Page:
Velvet Brown can turn anything into a tuba piece. And we do mean anything – from one of Mozart’s most famous arias, to a musical theater ballad penned by Leonard Bernstein.
That versatility comes from years of practice. A long-time, award-winning professor at Penn State, Brown has released five studio albums and played in world-famous venues throughout the U.S., Europe and Asia. Most recently, she was back on campus performing in “Mojatuba,” an eclectic project Brown crafted to celebrate music and dance from across the African diaspora.
Yet despite over 30 years of experience, Brown, a Black woman, still feels intense pressure in classical music auditions – especially after losing numerous gigs to less experienced contemporaries. “I always go in very prepared … so that [my ability is] not ever going to be questioned,” she says. “That has been a burden – knowing that in order to be regarded, I have to be exceptional.”
She is by no means alone. It’s long been a struggle for marginalized musicians and composers to earn respect in the classical music world – a space which remains overwhelmingly white and male, despite a growing chorus calling for change.
After the 2020 murder of George Floyd by Minneapolis police, some institutions seemed to heed those calls. Major symphony orchestras committed to playing music by underrepresented composers. Conservatories throughout the country attempted to address their own problematic pasts. The Metropolitan Opera hired its first chief diversity officer.
Yet the numbers still point to a frustrating lack of diversity. Some 90% of concert halls worldwide still fail to perform works created by women. Conductors, too, remain mostly male, and the vast majority of orchestral players are white.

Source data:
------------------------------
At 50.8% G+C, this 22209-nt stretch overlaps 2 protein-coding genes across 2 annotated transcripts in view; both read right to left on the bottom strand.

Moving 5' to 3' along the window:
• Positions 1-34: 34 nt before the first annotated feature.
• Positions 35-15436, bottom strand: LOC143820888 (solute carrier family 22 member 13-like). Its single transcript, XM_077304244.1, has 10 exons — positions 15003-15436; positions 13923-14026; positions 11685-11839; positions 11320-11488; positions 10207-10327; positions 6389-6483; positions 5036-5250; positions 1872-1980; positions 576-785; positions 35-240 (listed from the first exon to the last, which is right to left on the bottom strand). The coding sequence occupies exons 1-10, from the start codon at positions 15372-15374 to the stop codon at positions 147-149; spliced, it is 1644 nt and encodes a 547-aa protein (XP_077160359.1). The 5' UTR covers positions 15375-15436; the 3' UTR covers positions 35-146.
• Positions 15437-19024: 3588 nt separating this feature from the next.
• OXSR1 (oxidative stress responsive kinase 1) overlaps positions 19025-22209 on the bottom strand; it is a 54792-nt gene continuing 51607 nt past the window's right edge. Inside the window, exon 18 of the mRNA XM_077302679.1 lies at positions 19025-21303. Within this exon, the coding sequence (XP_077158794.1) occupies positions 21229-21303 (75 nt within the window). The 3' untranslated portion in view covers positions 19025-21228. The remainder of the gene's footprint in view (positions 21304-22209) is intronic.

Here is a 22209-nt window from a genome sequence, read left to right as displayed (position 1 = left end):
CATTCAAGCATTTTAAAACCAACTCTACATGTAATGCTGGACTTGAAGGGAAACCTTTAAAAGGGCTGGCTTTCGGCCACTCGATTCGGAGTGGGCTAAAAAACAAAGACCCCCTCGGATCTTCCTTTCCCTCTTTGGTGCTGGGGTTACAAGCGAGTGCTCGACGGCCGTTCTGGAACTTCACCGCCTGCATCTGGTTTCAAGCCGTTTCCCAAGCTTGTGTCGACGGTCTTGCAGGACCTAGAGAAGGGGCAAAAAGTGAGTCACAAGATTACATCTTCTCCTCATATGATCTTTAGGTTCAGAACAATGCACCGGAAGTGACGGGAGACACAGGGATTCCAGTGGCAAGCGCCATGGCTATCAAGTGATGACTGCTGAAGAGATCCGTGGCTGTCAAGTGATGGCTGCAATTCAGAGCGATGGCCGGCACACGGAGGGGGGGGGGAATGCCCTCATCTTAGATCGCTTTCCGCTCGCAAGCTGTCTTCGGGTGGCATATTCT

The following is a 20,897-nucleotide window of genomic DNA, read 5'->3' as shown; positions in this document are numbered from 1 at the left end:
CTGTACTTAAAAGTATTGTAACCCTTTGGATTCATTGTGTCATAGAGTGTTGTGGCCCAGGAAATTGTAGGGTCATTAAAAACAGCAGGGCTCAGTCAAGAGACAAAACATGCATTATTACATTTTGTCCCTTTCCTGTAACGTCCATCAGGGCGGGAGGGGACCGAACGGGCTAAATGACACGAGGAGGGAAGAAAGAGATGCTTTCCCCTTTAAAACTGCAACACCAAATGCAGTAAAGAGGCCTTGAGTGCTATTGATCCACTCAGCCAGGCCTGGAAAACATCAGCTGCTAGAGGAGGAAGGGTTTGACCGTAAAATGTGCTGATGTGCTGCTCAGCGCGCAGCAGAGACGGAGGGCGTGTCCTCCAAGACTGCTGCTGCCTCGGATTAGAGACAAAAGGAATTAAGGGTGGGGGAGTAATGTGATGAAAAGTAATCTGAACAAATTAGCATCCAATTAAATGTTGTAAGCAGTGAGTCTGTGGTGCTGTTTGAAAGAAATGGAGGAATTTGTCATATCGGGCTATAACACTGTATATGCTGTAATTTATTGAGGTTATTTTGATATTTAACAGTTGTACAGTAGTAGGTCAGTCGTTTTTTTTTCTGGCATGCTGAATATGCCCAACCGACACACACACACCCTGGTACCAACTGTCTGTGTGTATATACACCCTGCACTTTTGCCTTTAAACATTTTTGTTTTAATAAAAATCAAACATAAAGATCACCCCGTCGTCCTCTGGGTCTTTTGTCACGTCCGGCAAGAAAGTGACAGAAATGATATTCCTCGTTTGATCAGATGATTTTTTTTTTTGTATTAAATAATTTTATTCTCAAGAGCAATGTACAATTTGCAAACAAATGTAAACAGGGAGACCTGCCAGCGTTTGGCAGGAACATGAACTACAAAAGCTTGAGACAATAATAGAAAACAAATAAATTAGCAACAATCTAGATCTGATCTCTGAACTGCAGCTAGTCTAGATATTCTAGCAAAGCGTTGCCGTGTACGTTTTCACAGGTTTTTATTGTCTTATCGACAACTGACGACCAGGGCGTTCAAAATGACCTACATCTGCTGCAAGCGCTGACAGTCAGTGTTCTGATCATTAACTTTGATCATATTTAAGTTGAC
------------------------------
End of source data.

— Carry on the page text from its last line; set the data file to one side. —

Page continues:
Terri Allen, executive director of the Coalition for African Americans in the Performing Arts, has also experienced the pressure Brown mentioned. For women of color especially, you have to be a complete package, she says – “doing two, and three, and four different things to get the top jobs. That’s traditional: For us to go the extra yard to prove ourselves.”
The homogeneity among the leaders and standard-bearers in classical music doesn’t help. Kiena Williams, a Brooklyn-based professional singer and choral conductor with the Grammy-winning Brooklyn Youth Chorus, notes that whether it’s the judges of competitions, the faculty overseeing school admissions, or the higher-ups in opera houses and symphony spaces, “it’s the same people brought into conversations.”
A Centuries-Old Problem
“We have all been conditioned … to believe that, with the art form of classical music, there’s a different face than ours.”
This observation is heard early on in “Marian Anderson: The Whole World in Her Hands,” a 2022 PBS documentary about the African-American contralto who became the first Black person to perform at the Metropolitan Opera back in 1955. It’s offered by Black opera singer Denyce Graves, one of today’s acclaimed stars – and her words lay bare the massive hurdle faced by classical musicians who aren’t white men.
In short, “classical music is gatekept,” says Erin Murphy Snedecor, co-founder of nonprofit music ensemble Balance Campaign, which commissions and performs works by marginalized composers. “A lot of our genre is Eurocentric, in a way that [causes us to] lose a lot of our global community” as participants and spectators alike.
Indeed the art form itself is, to this day, taught and performed through a lens that vastly favors western traditions and white creators – from the composers whose works are most frequently studied in musical academia, to the tuning system used by musicians to calibrate their instruments and listening. Even the conservatory setting itself is a European construct.
Meanwhile, some experts note, there are gifted composers, valid teaching methodologies and, yes, even alternative tuning systems that exist outside of those confines. But the European ways remain the most revered and frequently utilized among classical musicians and educators.